Matplotlib is one of the most popular visualization libraries used by data analysts and data scientists working in Python, but can often be intimidating to use. This course serves to make working with Matplotlib easy and simple.
This course will focus on making Matplotlib accessible and easily understandable to a Data Scientist or Business Analyst who needs to quickly and visually come to grips with relationships in a large dataset. In this course, Building Data Visualizations Using Matplotlib, you'll discover the basic components which make up a plot and see how you can tweak parameters and attributes to have the visualizations customized to exactly how you want it. First, you’ll grow to understand the basic APIs available in Matplotlib and where they are used and learn how to customize the display, colors, and other attributes of these plots which will have multiple axes. Next, you’ll build intermediate and advanced plots, drawing shapes and Bezier curves, using text and annotations to highlight plot elements, and normalizing the scales that are used on the x and y-axis. Lastly, you’ll use some real-world data to visualize statistical data such as mean, median mode, and outliers, cover box plots, violin plots, histograms, pie charts, stem and stack plots and autocorrelations graphs. By the end of this course you’ll not only have explored all the nitty gritty that Matplotlib has to offer; but you’ll also be capable of building production-ready visuals to embed with your UI or to display within reports and presentations.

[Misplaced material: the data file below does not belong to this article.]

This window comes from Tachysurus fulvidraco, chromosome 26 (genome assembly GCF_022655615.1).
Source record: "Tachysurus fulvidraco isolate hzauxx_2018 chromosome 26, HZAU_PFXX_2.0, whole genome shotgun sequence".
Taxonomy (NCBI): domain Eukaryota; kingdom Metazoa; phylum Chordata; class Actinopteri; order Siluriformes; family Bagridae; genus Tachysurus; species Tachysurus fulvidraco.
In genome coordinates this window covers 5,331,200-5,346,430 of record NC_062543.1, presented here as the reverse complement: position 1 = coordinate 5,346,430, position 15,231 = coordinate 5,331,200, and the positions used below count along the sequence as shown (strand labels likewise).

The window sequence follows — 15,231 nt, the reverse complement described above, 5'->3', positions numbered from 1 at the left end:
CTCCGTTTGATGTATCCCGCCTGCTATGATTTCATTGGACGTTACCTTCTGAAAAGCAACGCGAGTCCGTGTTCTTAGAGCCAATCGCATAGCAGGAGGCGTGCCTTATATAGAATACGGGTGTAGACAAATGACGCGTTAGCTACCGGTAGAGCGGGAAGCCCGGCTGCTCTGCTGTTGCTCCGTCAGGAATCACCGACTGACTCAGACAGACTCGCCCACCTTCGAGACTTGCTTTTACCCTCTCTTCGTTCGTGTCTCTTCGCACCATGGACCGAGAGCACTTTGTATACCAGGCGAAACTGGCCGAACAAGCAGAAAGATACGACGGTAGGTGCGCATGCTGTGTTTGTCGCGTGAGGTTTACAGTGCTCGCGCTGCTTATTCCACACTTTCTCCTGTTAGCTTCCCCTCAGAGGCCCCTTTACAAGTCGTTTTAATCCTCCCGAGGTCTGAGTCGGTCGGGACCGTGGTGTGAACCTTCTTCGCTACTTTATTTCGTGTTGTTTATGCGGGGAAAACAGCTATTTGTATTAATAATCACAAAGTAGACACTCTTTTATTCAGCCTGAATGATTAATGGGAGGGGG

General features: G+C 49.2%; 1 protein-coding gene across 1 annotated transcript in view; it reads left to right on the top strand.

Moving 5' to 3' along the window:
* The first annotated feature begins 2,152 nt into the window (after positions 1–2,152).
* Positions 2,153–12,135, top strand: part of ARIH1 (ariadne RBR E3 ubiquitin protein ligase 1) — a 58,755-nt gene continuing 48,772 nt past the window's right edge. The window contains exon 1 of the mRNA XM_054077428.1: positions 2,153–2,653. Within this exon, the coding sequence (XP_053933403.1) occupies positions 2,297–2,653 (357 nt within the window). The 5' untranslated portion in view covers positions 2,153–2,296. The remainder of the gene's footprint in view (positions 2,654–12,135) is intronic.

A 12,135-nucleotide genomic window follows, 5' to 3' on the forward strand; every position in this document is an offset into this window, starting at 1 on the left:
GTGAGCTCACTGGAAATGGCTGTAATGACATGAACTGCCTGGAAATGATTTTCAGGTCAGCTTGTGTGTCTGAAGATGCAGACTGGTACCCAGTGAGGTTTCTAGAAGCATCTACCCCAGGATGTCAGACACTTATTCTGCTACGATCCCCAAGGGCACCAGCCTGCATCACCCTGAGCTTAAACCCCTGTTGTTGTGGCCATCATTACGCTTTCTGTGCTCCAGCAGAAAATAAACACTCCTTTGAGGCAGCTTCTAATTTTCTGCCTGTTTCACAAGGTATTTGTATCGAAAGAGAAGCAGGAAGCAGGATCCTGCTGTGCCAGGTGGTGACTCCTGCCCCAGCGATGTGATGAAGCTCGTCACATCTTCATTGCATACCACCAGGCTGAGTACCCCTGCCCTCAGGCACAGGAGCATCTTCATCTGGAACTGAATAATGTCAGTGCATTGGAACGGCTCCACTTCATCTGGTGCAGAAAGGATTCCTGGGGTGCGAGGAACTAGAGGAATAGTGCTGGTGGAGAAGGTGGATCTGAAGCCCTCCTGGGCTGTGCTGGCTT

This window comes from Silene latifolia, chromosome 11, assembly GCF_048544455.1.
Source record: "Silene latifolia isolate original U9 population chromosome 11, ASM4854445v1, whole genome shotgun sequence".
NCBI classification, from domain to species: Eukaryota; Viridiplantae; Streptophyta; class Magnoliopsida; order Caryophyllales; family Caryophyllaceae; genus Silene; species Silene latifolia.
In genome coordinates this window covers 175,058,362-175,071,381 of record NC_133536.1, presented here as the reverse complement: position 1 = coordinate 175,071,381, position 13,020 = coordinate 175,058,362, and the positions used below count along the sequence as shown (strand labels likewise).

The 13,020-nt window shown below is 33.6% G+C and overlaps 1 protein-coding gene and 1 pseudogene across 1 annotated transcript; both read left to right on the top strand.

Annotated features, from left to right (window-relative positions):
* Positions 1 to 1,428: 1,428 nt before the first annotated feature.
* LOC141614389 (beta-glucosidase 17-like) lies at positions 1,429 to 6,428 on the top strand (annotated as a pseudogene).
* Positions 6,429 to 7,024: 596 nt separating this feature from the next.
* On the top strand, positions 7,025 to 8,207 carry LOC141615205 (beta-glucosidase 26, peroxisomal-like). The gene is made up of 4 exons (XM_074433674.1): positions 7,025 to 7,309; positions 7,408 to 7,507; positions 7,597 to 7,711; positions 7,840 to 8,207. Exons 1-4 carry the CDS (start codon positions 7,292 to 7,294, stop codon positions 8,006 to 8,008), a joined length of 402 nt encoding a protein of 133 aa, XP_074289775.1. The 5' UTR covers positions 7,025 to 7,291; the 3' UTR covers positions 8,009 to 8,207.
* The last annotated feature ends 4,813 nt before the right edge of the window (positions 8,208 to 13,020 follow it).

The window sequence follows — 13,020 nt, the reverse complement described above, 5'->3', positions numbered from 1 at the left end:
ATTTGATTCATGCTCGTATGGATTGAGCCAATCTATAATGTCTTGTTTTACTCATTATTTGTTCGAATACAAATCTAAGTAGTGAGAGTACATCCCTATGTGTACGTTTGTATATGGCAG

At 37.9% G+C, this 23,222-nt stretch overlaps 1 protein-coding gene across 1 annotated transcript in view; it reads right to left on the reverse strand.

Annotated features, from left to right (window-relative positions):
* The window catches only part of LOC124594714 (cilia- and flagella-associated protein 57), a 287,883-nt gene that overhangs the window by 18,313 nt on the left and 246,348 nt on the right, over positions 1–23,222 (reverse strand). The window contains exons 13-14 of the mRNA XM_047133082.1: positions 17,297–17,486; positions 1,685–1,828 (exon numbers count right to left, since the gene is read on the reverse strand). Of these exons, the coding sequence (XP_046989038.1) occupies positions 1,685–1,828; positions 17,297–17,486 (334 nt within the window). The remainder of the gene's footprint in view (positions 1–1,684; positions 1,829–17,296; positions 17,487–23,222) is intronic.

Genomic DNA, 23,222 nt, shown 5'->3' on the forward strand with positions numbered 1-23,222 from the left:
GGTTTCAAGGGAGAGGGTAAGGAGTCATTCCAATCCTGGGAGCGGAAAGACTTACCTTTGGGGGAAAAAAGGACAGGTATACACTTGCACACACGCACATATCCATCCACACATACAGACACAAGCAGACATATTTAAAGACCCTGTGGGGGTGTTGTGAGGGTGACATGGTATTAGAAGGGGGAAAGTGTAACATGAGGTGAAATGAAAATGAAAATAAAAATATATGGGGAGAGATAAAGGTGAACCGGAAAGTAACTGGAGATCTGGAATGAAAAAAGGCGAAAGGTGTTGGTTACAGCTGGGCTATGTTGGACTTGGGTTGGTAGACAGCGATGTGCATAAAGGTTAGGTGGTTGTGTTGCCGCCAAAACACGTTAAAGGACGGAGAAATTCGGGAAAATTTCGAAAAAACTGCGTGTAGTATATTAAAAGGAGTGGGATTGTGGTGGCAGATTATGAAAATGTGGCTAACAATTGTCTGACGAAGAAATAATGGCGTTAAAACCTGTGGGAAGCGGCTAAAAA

A problem solver at heart, Janani has a Masters degree from Stanford and worked for 7+ years at Google. She was one of the original engineers on Google Docs and holds 4 patents for its real-time collaborative editing framework.